On Friday night, the Los Angeles Lakers beat the Utah Jazz 110-99.
Considering the Jazz entered the contest with the worst record in the Western Conference, this result would normally not be anything to get all that excited about. After all, the Lakers beat a bad team. However, the Lakers were on a six-game losing streak, and the manner in which the Lakers pulled off the victory provided plenty of hope to a dejected fan base.
First of all, Kendall Marshall started his first game with the Lakers and brought the house down. With no other options at point guard, Lakers coach Mike D’Antoni turned to a 22-year-old kid who was not even in the NBA a fortnight ago. The kid responded with 20 points, 15 assists and six rebounds.
He controlled the floor, he controlled the tempo, he controlled his teammates and he controlled the game.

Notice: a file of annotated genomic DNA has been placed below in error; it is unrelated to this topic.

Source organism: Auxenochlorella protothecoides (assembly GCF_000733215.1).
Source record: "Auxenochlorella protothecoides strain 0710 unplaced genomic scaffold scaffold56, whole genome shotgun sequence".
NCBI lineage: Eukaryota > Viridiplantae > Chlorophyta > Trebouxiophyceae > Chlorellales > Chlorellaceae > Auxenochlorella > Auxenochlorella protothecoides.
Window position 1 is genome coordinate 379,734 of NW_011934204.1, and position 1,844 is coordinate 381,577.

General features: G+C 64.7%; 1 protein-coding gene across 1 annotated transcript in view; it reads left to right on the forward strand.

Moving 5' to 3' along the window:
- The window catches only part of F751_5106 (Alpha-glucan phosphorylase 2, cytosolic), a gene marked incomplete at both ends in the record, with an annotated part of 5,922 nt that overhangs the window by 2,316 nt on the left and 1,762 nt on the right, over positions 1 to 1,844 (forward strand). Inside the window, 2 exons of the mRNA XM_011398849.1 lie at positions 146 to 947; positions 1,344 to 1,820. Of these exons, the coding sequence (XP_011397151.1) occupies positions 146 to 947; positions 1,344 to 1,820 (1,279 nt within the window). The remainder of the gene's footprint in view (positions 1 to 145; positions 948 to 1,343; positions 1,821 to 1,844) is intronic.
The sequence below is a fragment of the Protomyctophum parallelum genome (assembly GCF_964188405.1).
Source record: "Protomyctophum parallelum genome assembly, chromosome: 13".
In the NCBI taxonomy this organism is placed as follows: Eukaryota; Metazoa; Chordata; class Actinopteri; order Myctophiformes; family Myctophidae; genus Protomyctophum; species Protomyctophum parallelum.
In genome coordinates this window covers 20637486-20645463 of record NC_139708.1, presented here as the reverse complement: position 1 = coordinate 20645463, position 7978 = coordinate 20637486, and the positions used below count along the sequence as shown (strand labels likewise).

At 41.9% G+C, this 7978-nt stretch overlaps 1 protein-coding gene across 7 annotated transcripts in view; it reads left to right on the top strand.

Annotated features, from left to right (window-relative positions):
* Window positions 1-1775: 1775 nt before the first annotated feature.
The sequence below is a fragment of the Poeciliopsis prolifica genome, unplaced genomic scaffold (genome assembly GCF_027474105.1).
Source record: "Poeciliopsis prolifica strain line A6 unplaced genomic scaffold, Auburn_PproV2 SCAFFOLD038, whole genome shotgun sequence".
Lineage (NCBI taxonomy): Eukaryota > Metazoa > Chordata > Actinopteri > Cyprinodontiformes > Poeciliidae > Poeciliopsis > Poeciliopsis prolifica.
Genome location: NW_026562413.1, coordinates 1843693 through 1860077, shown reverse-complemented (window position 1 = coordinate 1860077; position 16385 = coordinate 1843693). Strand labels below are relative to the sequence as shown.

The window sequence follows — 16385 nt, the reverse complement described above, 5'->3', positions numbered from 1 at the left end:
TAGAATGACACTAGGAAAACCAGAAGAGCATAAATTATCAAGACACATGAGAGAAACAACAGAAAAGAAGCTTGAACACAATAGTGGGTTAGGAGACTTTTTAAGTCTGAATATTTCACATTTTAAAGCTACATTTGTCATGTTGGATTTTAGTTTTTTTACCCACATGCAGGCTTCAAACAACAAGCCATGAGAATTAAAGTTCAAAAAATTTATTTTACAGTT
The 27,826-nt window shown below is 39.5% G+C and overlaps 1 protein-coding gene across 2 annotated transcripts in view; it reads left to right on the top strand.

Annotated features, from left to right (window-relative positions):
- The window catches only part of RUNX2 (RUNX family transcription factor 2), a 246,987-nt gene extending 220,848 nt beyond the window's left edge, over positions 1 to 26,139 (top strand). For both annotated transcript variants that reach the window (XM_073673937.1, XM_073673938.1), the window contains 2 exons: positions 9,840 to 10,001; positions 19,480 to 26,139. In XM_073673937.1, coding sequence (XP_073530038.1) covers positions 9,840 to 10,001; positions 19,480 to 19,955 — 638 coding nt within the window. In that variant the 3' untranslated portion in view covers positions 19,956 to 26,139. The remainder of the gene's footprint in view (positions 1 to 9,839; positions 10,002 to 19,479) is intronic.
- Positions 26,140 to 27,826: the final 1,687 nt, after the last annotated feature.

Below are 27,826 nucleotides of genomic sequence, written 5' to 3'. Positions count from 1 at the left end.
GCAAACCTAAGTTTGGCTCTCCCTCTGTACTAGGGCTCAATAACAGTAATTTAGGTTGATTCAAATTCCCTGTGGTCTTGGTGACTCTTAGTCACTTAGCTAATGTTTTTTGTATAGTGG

“It still felt like basketball,” Marshall laughed off questions asking if Friday night felt different. “I’m thankful for the position I’m in now, and I want to make the most of it with this team.”
Marshall made it look easy, and he deserved the spotlight. Still, the win was not just about the point guard.
Pau Gasol finally shook off his illness and played like an all-star. The Spanish 7-footer has struggled with an upper respiratory chest infection recently, but he said he felt much better before the game. From the onset, Gasol was a man determined to answer critics and silence trade talks.
On the night, the man from Barcelona led all scorers with 23 points, but Gasol played an all-around game. He added eight assists and 17 rebounds.
“And three blocks,” Gasol reminded a reporter who complimented him on his 23 points, 17 rebounds and eight assists.
The only flaw in his game was a missed 3-pointer.
If the Lakers can keep Gasol playing at a high level and Marshall can replicate Friday night’s performance consistently, the Lakers may not be on their way to the bottom after all. Where all the “Marshall Mania” leads remains to be seen, but for one Friday night, a 22-year-old kid from Virginia stepped up to give the City of Los Angeles hope.